Sunday 18 June 2017

Xtremely Queer : Climb Every Mountain - Part 2

In April I wrote about a handful of gay climbers from the early pioneering days of modern mountaineering in the late 19th and early 20th centuries. Today I’ll continue with another handful who began their climbing career before World War II.

The first climber today was among the first female mountaineers, Freda du Faur (1882-1935). She was the subject of my first “Xtremely Queer” article back in 2015 so I’ll direct you there rather than repeat myself.

The next climber, George Mallory (1886-1924), is one of the more well-known mountaineers. Mallory’s sexuality has been debated for several decades. The supporting evidence comes from letters written during his time at Cambridge University. He was closely associated with the group of artistic and literary students who were later called the Bloomsbury Group. The majority of these students were gay, lesbian or bisexual. George Mallory knew all of them and joined in their out of class socialising. His good looks and athletic physique drew the attention of many male and female admirers, particularly as he was not averse to taking all his clothes off in front of his friends. Mallory writes in his letters about being infatuated with fellow student James Strachey who was far more interested in pursuing Rupert Brooke to return his affection.

Throughout his life Mallory exhibited homoerotic sensibilities – he posed nude for photographs as well as appeared naked in front of male friends. Though he married and had children and was a perfect husband and father he probably felt that his first love was the mountains. It was a bug that had hit him in 1904 when studying at Winchester College. A climbing mentor was Geoffrey Winthrop Young whom I mentioned in my previous mountaineering article.

It was Mount Everest for which George Mallory’s name will always be most associated. Several reconnaissance climbs and summit attempts over several years culminated in the ill-fated 1924 expedition on which he and climbing partner Andrew Irvine died. No-one knows for sure if they made it to the summit and perished on the way down, or perished before they got there.

Another Everest mountaineer was Wilfrid Noyce (1917-1962). Several connections link Noyce and Mallory. Both were protégés of Geoffrey Winthrop Young, both taught at Charterhouse School, both climbed Everest and both were married. While there is no conclusive evidence of homosexuality one way or the other for either men they both enjoyed the company of gay and lesbian members of the Bloomsbury Group and also enjoyed the homoerotic naked swimming parties with some of the male Bloomsbury members hosted by Young at his Welsh mountain retreat.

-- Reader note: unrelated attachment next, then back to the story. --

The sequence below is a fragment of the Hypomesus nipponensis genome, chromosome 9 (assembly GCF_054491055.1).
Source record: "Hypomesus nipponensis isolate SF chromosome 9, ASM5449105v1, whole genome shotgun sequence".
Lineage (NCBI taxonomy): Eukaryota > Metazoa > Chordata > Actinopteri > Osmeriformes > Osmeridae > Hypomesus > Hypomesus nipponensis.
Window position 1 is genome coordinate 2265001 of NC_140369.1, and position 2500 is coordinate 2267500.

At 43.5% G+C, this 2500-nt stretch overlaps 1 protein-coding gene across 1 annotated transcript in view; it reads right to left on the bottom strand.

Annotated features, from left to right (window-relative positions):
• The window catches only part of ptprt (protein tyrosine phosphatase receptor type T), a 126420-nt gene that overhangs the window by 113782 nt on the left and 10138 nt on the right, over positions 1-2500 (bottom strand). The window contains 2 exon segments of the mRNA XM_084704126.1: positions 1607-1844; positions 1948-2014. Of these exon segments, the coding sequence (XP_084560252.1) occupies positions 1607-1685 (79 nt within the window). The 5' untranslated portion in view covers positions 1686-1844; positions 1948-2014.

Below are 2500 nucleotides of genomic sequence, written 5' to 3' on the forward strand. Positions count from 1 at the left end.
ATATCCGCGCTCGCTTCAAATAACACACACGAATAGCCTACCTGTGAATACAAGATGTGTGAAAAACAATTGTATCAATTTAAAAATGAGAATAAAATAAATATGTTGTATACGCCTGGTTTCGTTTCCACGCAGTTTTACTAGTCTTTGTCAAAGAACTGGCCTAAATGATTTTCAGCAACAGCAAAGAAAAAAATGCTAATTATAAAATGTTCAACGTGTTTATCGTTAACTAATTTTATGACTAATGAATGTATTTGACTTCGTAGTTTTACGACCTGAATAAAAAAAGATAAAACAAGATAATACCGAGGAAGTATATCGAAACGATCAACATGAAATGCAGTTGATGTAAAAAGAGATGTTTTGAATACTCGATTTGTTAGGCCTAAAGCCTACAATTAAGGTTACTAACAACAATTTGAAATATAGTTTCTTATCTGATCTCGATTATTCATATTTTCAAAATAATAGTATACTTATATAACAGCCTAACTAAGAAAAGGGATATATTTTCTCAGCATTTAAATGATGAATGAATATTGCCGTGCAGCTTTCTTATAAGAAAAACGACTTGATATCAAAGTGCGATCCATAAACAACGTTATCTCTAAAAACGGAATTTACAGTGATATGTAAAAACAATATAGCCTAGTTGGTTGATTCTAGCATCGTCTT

Wilfrid Noyce was a member of the historic successful first summit of Everest in 1953. Noyce was responsible for the equipment, some of which were, no doubt, pioneered by Oscar Echenstein and his occultist friend Aleister Crowley, as I mentioned last time. Noyce stayed on South Col while Edmund Hilary and Sherpa Tenzing summited. Bad weather set in as they arrived back at South Col and Noyce’s own planned summit attempt was abandoned.

One final tragic link between Noyce and Mallory is that they both died on mountaineering expeditions. After Everest Noyce continued to climb. In 1962, after reaching the summit of Mount Garmo in the Pamir Mountains in present-day Tajikistan Noyce and his companion Robin Smith slipped on the ice on the descent and they fell to their deaths.

The final climber in this succession of lgbt mountaineers is John Menlove Edwards (1910-1958). His climbing career was predominantly on British peaks. Nevertheless, he is regarded by many as the finest British climber of the pre-World War II era, or at least the finest climber of British mountains. He pioneered many new routes up peaks and often went for those that other climbers avoided as being just plain “uninteresting” yet still quite challenging.

Edwards’ first successes and new routes were in Snowdonia in Wales when he was barely into his 20s. His physical strength gave him an advantage and he quickly became the rising star of British climbing. Despite this he always seemed to be uncertain of his own abilities and was rather introverted. Very few climbers ever accompanied him on his climbs, and these included Wilfrid Noyce on several occasions. Edwards’ self doubt was exacerbated by his recognition of his homosexuality. As a qualified psychiatrist he must have queried his motives to push himself to the limit as a means of tackling his sexual feelings.

Although he was no fan of the most extreme Alpine or Himalayan mountaineering he pushed himself to the limit in other ways besides tackling new and difficult British ascents. Several times he set off in a boat and rowed from the mainland to uninhabited off-shore islands, the most distant of these taking a day to row there before taking another day to row back.

In his 40s John Menlove Edwards became more mentally afflicted. He underwent electric shock treatment in a mental hospital and made two suicide attempts. It was a third attempt that took him from our world.

The sad fate of John Menlove Edwards and the losses of Mallory and Noyce on the mountains are exceptions rather than the norm in mountaineering. Throughout the history of modern mountaineering, from the later Victorian era onwards, many lgbt climbers have taken up the challenge to push themselves to the extreme. Even though many of them were not openly gay or lesbian, or left no conclusive proof that they were, they have provided inspiration to many lgbt mountaineers to push themselves to the limit in the 21st century.

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